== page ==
The EPA has launched a community awareness campaign on social media, prompting residents to ask if the free fill they are taking on to their land is really worth it.
The EPA and councils receive regular reports of fill (soil excavated from one site and used as a base material in building, landscaping or general fill somewhere else) being delivered to unsuspecting property owners with promises that it is clean and harmless, only to find that it is contaminated with building and demolition waste, general rubbish, chemicals, heavy metals or even asbestos.
Many tradespeople, gardeners and renovators use online classified websites, respond to flyers and even take up doorknock offers for free or cheap fill material. While not all of this fill will be contaminated, all too often unsuspecting property owners respond to these ads for free fill, only for contaminated or poor-quality material to be delivered.
Not all operators are dodgy but it is worth taking a minute to consider where the fill you are bringing onto your property is coming from and if you can know for sure that it is clean: free fill may come at no price, but it can have a hefty cost if it turns out to be contaminated and affects your land.
The EPA is reminding residents across NSW thinking of undertaking any DIY works – particularly those in rural or semi-rural areas - to think twice when it comes to free fill: if the ‘dirt deal’ seems too good to be true, it probably is.
By accepting contaminated waste onto a property, owners are inadvertently breaking the law and can be left holding the bill for any clean-up costs, as well as dealing with any environmental pollution. The best way to prevent the financial and environmental risks that can come with contaminated fill is to stop the material reaching your property in the first place
Make sure it's legal
Check before you start
First, ask your local council if filling is allowed.
You might need council approval to make sure you:
use clean good quality fill that doesn’t contain contaminants like asbestos, chemicals or building waste do not put it where it could harm plants, wildlife or waterways do not cause flooding have the right safety measures in place.
If you don’t get approval, council or the EPA might order you to remove the fill and pay for proper disposal. They can order land owners and occupiers to do this.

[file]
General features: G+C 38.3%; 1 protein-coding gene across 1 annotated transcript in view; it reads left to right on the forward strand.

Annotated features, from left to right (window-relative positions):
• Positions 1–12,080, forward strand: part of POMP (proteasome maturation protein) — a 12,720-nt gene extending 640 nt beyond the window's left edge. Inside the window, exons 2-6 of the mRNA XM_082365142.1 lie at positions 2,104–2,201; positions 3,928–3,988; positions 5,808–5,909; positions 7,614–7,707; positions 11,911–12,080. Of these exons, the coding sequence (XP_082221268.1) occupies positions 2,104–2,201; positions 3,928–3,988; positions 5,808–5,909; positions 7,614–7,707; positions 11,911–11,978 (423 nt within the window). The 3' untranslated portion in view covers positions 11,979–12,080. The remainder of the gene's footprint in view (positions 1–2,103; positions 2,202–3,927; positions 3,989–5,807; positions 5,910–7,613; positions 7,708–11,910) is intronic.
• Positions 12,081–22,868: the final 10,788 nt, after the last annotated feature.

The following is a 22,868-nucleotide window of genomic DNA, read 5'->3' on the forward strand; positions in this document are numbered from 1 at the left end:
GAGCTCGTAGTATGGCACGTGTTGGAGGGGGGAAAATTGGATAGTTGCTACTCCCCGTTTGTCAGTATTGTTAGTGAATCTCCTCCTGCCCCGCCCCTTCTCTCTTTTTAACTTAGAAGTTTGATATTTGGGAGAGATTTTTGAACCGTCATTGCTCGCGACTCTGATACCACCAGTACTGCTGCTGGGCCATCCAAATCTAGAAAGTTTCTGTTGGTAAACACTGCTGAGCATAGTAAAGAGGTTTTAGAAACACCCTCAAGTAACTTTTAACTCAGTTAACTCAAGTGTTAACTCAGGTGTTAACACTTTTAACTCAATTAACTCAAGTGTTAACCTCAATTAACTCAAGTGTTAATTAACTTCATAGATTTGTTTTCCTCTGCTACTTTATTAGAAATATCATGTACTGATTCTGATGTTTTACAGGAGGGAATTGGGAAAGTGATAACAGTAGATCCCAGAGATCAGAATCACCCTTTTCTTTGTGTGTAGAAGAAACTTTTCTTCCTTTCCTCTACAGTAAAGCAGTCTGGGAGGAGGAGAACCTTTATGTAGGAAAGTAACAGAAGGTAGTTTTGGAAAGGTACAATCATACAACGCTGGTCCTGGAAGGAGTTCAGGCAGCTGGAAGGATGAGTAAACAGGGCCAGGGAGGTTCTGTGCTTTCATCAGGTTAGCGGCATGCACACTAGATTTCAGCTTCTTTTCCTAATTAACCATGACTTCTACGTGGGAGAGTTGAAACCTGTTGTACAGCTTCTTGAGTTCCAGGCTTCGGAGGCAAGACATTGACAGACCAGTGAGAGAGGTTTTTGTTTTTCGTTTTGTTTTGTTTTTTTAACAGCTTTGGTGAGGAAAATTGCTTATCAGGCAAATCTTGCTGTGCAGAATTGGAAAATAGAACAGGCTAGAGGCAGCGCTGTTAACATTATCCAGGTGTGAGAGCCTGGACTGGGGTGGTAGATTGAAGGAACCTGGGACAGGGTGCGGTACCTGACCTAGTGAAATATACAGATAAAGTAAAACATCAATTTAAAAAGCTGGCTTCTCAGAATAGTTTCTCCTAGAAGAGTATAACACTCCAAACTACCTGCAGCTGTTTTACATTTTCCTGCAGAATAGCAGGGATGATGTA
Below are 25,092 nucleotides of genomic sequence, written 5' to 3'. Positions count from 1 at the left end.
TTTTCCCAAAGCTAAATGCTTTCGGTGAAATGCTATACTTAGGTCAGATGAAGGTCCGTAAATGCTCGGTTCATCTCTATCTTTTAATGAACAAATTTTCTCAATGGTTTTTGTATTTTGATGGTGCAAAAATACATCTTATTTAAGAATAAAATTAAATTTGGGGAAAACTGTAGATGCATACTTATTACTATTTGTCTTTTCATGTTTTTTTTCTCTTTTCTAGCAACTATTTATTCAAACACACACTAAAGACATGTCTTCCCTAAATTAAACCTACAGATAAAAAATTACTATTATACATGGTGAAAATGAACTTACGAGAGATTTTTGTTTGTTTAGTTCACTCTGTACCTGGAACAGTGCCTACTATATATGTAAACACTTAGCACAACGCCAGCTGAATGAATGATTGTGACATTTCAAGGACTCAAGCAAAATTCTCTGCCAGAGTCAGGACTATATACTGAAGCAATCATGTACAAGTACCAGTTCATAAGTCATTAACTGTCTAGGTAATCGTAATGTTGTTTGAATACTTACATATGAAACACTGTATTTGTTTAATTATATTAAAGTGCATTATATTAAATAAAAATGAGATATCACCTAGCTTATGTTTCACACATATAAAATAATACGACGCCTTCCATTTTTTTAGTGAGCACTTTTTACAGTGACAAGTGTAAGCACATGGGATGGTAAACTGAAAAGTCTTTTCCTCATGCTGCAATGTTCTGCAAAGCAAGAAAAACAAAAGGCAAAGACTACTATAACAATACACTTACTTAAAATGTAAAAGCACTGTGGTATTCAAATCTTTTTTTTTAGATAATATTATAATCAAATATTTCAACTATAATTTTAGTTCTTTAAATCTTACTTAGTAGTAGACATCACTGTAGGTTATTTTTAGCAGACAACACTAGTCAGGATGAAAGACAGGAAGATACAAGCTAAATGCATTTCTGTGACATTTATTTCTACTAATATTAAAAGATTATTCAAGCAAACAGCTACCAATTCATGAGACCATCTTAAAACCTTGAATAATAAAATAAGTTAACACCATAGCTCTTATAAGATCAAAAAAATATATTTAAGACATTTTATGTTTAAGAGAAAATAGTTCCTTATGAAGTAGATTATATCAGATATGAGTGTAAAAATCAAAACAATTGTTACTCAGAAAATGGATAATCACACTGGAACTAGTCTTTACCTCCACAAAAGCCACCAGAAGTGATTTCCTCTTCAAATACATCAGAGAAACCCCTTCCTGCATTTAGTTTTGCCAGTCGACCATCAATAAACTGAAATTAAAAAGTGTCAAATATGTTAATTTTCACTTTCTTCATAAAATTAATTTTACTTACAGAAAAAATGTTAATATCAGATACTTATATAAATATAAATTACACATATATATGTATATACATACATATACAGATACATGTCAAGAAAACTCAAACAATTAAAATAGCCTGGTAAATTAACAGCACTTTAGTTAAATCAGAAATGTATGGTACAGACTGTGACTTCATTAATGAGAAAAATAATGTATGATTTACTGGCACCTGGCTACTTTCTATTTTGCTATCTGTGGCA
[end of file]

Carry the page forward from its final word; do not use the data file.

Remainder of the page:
Ask questions and keep records
Beware of free or cheap fill because it may be contaminated.Ask anyone who offers you free or cheap fill for their full contact details and ABN to see if they are trustworthy.Ask your supplier for a written report certifying the quality of the fill, and where it comes from.If you doubt the fill quality, ask the supplier to test for contaminants and give you the results.Keep copies of all records you receive from the supplier like emails, quotes and invoices.
It is an offence to give false or misleading information about waste. If you suspect someone is doing the wrong thing, phone the EPA on 131 555.
Supervise and inspect all loads of fill as they arrive.Stage the delivery of loads so there is time to check what you are getting.Ask delivery drivers where they got the fill.Record their details, such as truck registration, proof of identity or employment and driver log books.Stop accepting fill if it contains asbestos, bricks, concrete, wood, glass or plastic, looks a strange colour or smells bad.Keep your property locked when you are not there so trucks cannot enter without you knowing.
Understand the risks
Dishonest operators may offer landowners good quality clean fill, but deliver fill with building waste, chemicals and asbestos in it. You may get a lot more fill than you wanted. Then they disappear, leaving you with contaminated land that costs a lot to clean up.
Taking contaminated fill could devalue your land, risk your family’s health and cost you thousands of dollars to clean up.
If you dispose of fill illegally, you could receive up to:
$15,000 on-the-spot fine$5 million in court fines7 years in prison.
Don’t risk your property, family health or money.